Homelands and Empires: Indigenous Spaces, Imperial Fictions, and Competition for Territory in Northeastern North America: 1690-1763

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Homelands and Empires: Indigenous Spaces, Imperial Fictions, and Competition for Territory in Northeastern North America: 1690-1763

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Description

The period from 1690 to 1763 was a time of intense territorial competition during which Indigenous peoples remained a dominant force. British Nova Scotia and French Acadia were imaginary places that administrators hoped to graft over the ancestral homelands of the Mi’kmaq, Wulstukwiuk, Passamaquoddy, and Abenaki peoples.

Homelands and Empires is the inaugural volume in the University of Toronto Press’s Studies in Atlantic Canada History. In this deeply researched and engagingly argued work, Jeffers Lennox reconfigures our general understanding of how Indigenous peoples, imperial forces, and settlers competed for space in northeastern North America before the British conquest in 1763. Lennox’s judicious investigation of official correspondence, treaties, newspapers and magazines, diaries, and maps reveals a locally developed system of accommodation that promoted peaceful interactions but enabled violent reprisals when agreements were broken. This outstanding contribution to scholarship on early North America questions the nature and practice of imperial expansion in the face of Indigenous territorial strength.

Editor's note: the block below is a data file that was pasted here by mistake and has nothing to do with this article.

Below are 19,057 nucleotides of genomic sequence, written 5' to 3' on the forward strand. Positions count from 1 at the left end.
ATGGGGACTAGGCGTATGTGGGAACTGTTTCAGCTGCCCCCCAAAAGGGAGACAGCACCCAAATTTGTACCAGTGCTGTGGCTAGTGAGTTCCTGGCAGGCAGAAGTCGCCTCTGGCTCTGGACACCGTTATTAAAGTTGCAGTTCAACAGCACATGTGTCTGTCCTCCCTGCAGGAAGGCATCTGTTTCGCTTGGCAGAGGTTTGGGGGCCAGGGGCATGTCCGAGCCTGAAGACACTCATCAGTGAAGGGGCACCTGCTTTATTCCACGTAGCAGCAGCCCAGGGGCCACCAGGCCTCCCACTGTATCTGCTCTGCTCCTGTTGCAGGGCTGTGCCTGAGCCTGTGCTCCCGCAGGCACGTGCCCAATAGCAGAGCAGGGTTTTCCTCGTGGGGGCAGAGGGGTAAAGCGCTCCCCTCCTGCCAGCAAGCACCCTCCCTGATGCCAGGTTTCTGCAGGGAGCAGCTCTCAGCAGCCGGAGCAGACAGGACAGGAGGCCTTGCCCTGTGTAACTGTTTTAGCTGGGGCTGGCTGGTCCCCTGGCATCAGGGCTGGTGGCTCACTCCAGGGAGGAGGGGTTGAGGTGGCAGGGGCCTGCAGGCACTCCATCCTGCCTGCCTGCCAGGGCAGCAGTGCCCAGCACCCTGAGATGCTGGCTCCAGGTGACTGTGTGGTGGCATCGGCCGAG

ISBN

978-1442614055

Publication Date

Spring 5-5-2017

Publisher

University of Toronto Press

City

Toronto, Canada

Disciplines

Education

Homelands and Empires: Indigenous Spaces, Imperial Fictions, and Competition for Territory in Northeastern North America: 1690-1763

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